Another challenge to the creation of a “just and learning culture” concerned the legal status of junior doctors’ reflective practice. The report recommended the GMC lose its power to access reflective writing from a trainee’s portfolio during fitness to practice proceedings. Many doctors had come to believe that Dr Bawa-Garba’s reflections had been used against her by the GMC. Although legally possible for the GMC to request access to any necessary materials for fitness to practice tribunals, the GMC did not in fact use Dr Bawa-Garba’s e-portfolio against her. Nevertheless, the panel recognised “concerns among doctors that this power could be used to force them to provide reflective material that could be self-incriminatory” and reported that some doctors were “so concerned that they are no longer reflecting on their practice or recording such reflection”.
The risk this presents to the training of junior doctors is already widely understood and the GMC has previously promised never to use this power. However the CPS refuses to rule out using reflective practice against a doctor. What the GMC and BMA suggested was for reflections to gain a privileged status in law such that they could not be used in prosecutions either. The report declined to recommend any such change: “[w]here any evidence is material to a case, it is right that it should be considered”.
The Williams Review’s delicate balancing act settled upon removing GMC access to e-portfolio reflections to protect learning and preserving CPS access in order to ensure justice. But, by pointing out that reflections are more likely to be used by the defence than the prosecution, the report perpetuated the sense that the reflection is a witness statement (with exculpatory potential), rather than a personal learning process. Ultimately, the distinction between evidence that can be used by the CPS and evidence that can be used by the GMC may not be sufficient to reassure a doctor wondering how frankly to engage with reflective learning after a serious incident.
The report touched upon concerns that a disproportionate number of black, Asian, and minority ethnic (BAME) professionals who face fitness to practice proceedings or trial for gross negligence manslaughter, a multifaceted issue which the GMC has commissioned Roger Kline and Doyin Atewologun to investigate. The report recognises that the proportion of fitness to practice panels including BAME people has increased from a low of 2% in 2000 to 80% by 2015, but also recommended that “Wherever possible the investigation team should include [BAME] representation”.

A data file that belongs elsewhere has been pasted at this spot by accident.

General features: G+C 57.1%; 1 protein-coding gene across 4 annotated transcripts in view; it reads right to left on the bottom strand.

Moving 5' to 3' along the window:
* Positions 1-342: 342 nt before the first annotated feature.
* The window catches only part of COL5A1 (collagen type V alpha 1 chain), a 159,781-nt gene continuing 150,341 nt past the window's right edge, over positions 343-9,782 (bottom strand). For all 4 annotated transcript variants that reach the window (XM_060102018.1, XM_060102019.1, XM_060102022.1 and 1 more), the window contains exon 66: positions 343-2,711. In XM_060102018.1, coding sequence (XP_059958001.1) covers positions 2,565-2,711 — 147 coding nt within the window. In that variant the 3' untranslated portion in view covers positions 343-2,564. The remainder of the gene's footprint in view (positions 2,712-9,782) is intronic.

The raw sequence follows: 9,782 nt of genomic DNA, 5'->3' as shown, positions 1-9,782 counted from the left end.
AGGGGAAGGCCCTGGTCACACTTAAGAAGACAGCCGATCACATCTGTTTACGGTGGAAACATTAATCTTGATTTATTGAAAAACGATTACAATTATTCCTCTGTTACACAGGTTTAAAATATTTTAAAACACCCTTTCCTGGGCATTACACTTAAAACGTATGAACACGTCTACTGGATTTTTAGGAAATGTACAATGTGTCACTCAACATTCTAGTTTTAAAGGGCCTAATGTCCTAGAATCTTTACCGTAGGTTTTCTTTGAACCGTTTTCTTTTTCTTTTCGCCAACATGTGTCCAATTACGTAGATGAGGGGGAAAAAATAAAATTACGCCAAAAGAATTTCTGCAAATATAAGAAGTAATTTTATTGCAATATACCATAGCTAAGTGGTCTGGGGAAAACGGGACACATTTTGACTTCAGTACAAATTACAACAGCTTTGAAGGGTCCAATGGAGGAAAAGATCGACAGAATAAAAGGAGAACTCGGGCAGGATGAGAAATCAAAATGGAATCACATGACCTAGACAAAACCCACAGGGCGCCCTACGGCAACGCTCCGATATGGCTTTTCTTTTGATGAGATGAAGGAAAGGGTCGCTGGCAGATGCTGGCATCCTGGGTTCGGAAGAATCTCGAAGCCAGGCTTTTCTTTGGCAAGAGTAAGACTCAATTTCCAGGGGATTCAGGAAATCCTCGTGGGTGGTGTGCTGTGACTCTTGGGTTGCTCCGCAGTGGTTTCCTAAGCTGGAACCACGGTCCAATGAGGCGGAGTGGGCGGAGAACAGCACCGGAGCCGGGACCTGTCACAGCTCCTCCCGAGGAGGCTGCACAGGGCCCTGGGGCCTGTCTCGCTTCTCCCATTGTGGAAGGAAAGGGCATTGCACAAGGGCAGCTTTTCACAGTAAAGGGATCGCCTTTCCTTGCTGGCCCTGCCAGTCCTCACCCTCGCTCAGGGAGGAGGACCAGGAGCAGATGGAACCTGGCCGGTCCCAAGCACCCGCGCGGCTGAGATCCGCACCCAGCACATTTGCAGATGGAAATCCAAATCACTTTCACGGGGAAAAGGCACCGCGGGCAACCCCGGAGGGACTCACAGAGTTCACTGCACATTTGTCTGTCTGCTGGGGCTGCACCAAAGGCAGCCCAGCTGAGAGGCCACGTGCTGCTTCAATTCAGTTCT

The puzzling implication of this is that it will somehow result in these investigations treating BAME people better. Of course the authors of the report do not intend to convey that non-BAME people cannot be trusted to investigate BAME people fairly, nor that BAME people would ‘look after their own’ (and in any case, there is superb diversity among BAME people in the NHS). It seems most likely that the panel merely mean to offer reassurance that concerns about discrimination are being heard.
Changing the law
However, these concerns are sustained by deficiencies in the law in gross negligence manslaughter. There is room for an element of subjectivity in asking a jury whether conduct was “truly exceptionally bad” and “so bad … as to amount to a criminal act”, tests that could be described as circular. In fact, the conviction of another BAME doctor (Sellu  EWCA Crim 1716) was recently overturned because the judge was found to have misdirected the jury, only asking them whether the surgeon’s failings had been “gross or severe”. This shows just how easy it is to misinterpret this law and why doctors, BAME or otherwise, are fear there may be a lack of transparency.
The report recommended the collaborative creation of an explanatory statement to improve consistency in the understanding of gross negligence manslaughter and, theoretically, reduce the number and length of distressing and distracting investigations. This is a welcome recommendation with great potential and its wide dissemination could help to restore doctors’ confidence in the law.
However even the best explanatory statement can only be as good as the law that it is explaining. For now, gross negligence manslaughter law remains the same, but there are increasingly calls for substantive legal change which may involve England and Wales embracing elements of the law in Scotland. This might mean that the Director of Public Prosecutions would have to approve all medical gross negligence manslaughter prosecutions or that the law would incorporate an element of recklessness or intent. There are ways that the law can change to regain the confidence of the medical profession without becoming excessively permissive.
Although from the outset this report was unable to propose legal change, the many creative ideas and connections that have emerged reflect a desire to improve relations between professionals and regulators. But perhaps due to its limited scope and timescale it has penalized the GMC without offering meaningful changes to the investigations doctors may face. Junior doctors shaken by the Bawa-Garba case are unlikely to feel reassured about the fairness of the system in light of this report.
Competing interests: None.